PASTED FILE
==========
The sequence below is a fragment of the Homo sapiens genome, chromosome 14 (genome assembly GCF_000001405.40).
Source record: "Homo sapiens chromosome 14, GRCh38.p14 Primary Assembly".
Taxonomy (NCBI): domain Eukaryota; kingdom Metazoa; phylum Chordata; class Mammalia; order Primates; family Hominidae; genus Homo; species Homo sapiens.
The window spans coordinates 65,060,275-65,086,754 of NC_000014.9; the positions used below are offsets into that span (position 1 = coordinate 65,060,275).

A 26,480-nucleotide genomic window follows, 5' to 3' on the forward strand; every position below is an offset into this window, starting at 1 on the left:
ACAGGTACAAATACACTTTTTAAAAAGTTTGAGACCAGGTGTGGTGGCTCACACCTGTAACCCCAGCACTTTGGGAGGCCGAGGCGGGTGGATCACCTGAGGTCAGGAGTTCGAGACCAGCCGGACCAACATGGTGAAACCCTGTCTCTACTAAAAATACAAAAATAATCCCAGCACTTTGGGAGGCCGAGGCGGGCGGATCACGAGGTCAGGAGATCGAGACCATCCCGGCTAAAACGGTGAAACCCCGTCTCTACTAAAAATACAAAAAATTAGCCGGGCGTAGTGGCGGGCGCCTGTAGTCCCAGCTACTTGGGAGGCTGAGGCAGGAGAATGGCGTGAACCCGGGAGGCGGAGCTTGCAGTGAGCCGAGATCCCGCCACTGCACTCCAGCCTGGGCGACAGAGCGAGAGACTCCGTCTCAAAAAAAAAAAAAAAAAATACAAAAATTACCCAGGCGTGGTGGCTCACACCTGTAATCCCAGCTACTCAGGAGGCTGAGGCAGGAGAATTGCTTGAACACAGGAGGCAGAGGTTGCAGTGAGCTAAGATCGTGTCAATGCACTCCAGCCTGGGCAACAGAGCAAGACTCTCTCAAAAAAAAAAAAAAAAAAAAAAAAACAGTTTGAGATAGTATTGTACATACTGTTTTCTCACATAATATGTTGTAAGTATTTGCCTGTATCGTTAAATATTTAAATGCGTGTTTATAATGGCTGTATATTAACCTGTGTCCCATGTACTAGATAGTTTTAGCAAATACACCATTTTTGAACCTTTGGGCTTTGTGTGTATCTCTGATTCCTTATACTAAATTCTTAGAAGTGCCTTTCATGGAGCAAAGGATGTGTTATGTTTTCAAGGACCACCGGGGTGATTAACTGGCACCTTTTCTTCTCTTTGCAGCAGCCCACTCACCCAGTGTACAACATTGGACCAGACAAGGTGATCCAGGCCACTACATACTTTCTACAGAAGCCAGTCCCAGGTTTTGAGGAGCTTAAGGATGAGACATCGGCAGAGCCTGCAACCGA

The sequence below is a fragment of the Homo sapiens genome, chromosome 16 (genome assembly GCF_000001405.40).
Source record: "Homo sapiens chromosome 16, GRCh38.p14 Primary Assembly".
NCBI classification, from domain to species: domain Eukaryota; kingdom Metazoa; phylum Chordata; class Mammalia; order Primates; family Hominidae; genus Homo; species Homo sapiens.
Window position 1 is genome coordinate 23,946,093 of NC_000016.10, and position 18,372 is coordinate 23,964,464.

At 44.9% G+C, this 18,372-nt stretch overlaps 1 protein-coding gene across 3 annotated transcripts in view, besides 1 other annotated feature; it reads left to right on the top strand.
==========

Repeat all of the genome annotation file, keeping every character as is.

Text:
The sequence below is a fragment of the Homo sapiens genome, chromosome 14 (genome assembly GCF_000001405.40).
Source record: "Homo sapiens chromosome 14, GRCh38.p14 Primary Assembly".
Taxonomy (NCBI): domain Eukaryota; kingdom Metazoa; phylum Chordata; class Mammalia; order Primates; family Hominidae; genus Homo; species Homo sapiens.
The window spans coordinates 65,060,275-65,086,754 of NC_000014.9; the positions used below are offsets into that span (position 1 = coordinate 65,060,275).

A 26,480-nucleotide genomic window follows, 5' to 3' on the forward strand; every position below is an offset into this window, starting at 1 on the left:
ACAGGTACAAATACACTTTTTAAAAAGTTTGAGACCAGGTGTGGTGGCTCACACCTGTAACCCCAGCACTTTGGGAGGCCGAGGCGGGTGGATCACCTGAGGTCAGGAGTTCGAGACCAGCCGGACCAACATGGTGAAACCCTGTCTCTACTAAAAATACAAAAATAATCCCAGCACTTTGGGAGGCCGAGGCGGGCGGATCACGAGGTCAGGAGATCGAGACCATCCCGGCTAAAACGGTGAAACCCCGTCTCTACTAAAAATACAAAAAATTAGCCGGGCGTAGTGGCGGGCGCCTGTAGTCCCAGCTACTTGGGAGGCTGAGGCAGGAGAATGGCGTGAACCCGGGAGGCGGAGCTTGCAGTGAGCCGAGATCCCGCCACTGCACTCCAGCCTGGGCGACAGAGCGAGAGACTCCGTCTCAAAAAAAAAAAAAAAAAATACAAAAATTACCCAGGCGTGGTGGCTCACACCTGTAATCCCAGCTACTCAGGAGGCTGAGGCAGGAGAATTGCTTGAACACAGGAGGCAGAGGTTGCAGTGAGCTAAGATCGTGTCAATGCACTCCAGCCTGGGCAACAGAGCAAGACTCTCTCAAAAAAAAAAAAAAAAAAAAAAAAACAGTTTGAGATAGTATTGTACATACTGTTTTCTCACATAATATGTTGTAAGTATTTGCCTGTATCGTTAAATATTTAAATGCGTGTTTATAATGGCTGTATATTAACCTGTGTCCCATGTACTAGATAGTTTTAGCAAATACACCATTTTTGAACCTTTGGGCTTTGTGTGTATCTCTGATTCCTTATACTAAATTCTTAGAAGTGCCTTTCATGGAGCAAAGGATGTGTTATGTTTTCAAGGACCACCGGGGTGATTAACTGGCACCTTTTCTTCTCTTTGCAGCAGCCCACTCACCCAGTGTACAACATTGGACCAGACAAGGTGATCCAGGCCACTACATACTTTCTACAGAAGCCAGTCCCAGGTTTTGAGGAGCTTAAGGATGAGACATCGGCAGAGCCTGCAACCGA

The sequence below is a fragment of the Homo sapiens genome, chromosome 16 (genome assembly GCF_000001405.40).
Source record: "Homo sapiens chromosome 16, GRCh38.p14 Primary Assembly".
NCBI classification, from domain to species: domain Eukaryota; kingdom Metazoa; phylum Chordata; class Mammalia; order Primates; family Hominidae; genus Homo; species Homo sapiens.
Window position 1 is genome coordinate 23,946,093 of NC_000016.10, and position 18,372 is coordinate 23,964,464.

At 44.9% G+C, this 18,372-nt stretch overlaps 1 protein-coding gene across 3 annotated transcripts in view, besides 1 other annotated feature; it reads left to right on the top strand.